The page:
Foreign concessions period

Foreign concessions along the Bund, circa 1900 Hankow Bund c. 1900.jpg
Foreign concessions along the Bund, circa 1900

Hankou used to have five foreign concessions belonging to the United Kingdom (115 acres (47 ha), est. 1862), France (60 acres (24 ha), est. 1886), Russia (60 acres (24 ha), est. 1886), Germany (100 acres (40 ha), est. 1895) and Japan (32 acres (13 ha), est. 1898). The German and Russian concessions ended in 1917 and 1920 respectively and those areas were administered by the Chinese government as the First and the Second Special Area.

Bastille Day celebrations, 1932 Hankou. Bastille Day ceremonies in the French Concession, 1932.jpg
Bastille Day celebrations, 1932

Early in 1927, the British concession was occupied in the course of the revolutionary troubles that accompanied the Northern Expedition when the Chinese Kuomintang forces occupied the concession and showed no intention of withdrawing. The Chen-O'Malley Agreement of February 1927 provided for a combined British-Chinese administration of the concession and in 1929 the British concession formally came to an end. From then on it was administered by the Chinese authorities as the Third Special Area.

Chinese Kuomintang soldiers marching into the British concession during the Northern Expedition Countermand concession.jpg
Chinese Kuomintang soldiers marching into the British concession during the Northern Expedition

In the 1920s and 30s, Hankou was one of the Yangtze River ports patrolled by the US Navy to maintain US interests in the area (Yangtze Patrol.)

1926, Hankow, American sailors from the USS Palos (docked behind) 1926 Hankow USS Palos.jpg
1926, Hankow, American sailors from the USS Palos (docked behind)

Hankou was flooded in the 1931 China floods.

Hankou was captured by the Japanese invaders in 1938 (Battle of Wuhan). The Chinese-born writer Han Suyin's novel Destination Chungking (1942) has a significant chapter at its beginning which describes the retreat from Hankou of China's Nationalist Government forces in front of Japan's army and air force invasion in 1938, as part of the Second Sino-Japanese War. It is partly autobiographical, as Han Suyin's first husband was an officer with China Nationalist army.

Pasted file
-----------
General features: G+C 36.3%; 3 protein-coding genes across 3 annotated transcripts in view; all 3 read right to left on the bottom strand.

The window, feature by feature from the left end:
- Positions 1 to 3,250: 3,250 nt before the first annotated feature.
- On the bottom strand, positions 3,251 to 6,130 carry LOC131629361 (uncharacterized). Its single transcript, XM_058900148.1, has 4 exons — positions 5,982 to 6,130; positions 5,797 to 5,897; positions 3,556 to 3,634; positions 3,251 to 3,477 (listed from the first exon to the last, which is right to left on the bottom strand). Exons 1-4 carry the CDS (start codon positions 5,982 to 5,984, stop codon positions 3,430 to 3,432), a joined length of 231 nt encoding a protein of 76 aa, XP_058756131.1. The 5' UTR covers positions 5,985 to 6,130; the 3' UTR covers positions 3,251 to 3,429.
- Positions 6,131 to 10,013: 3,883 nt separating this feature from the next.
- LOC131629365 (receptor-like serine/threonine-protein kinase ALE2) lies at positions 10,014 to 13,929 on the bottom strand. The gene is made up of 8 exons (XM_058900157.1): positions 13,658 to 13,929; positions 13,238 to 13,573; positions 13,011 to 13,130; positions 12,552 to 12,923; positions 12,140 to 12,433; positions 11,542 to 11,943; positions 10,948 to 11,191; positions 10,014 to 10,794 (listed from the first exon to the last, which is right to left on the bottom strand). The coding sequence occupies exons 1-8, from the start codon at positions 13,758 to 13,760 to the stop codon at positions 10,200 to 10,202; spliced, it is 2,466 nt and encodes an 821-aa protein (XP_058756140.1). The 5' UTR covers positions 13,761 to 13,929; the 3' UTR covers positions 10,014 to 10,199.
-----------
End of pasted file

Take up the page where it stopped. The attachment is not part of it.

An important logistical center, the city was heavily bombed in December 1944 by the US aircraft based in the Chengdu area (part of Operation Matterhorn).

The government of Vichy France relinquished the French concession in 1943, and the restored French Republic relinquished it formally in 1946.

The Japanese concession came to an end with the surrender of Japan in 1945.

Before the Communist Revolution, Hankou was the seat of the Roman Catholic Archdiocese of Hankou, covering the province of Hubei. The dioceses in Wuchang, Hanyang and elsewhere in the province were subordinated to it.

Former Hankou Orthodox Church Hankou-Orthodox-Church-0259.jpg
Former Hankou Orthodox Church

Modern status

Jianghan Road in central Hankou Hankou-Hanjiang-Lu-0247.jpg
Jianghan Road in central Hankou
Modern Jiang'an District, Jianghan District, and Qiaokou District are in brown, dark green, and orange Administrative Division Wuhan.png
Modern Jiang'an District, Jianghan District, and Qiaokou District are in brown, dark green, and orange

"Hankou" remains a commonly used name for the part of Wuhan urban area north of the Yangtze and Han Rivers. The name was long preserved in the name of the old Hankou Railway Station (also known as Dazhimen Station), the original terminal of the Jinghan Railway. After the old Dazhimen station closed in 1991, the Hankou name was transferred to the new Hankou Railway Station, which opened in 1991 at a new location, farther away from central city. Railway passengers traveling to Wuhan need to purchase tickets to a particular station: the Hankou Railway Station, the Wuchang Railway Station (near central Wuchang, on the right bank of the Yangtze), or the new Wuhan Railway Station (which opened in 2009, also on the right bank, but a long distance from the historical Wuchang).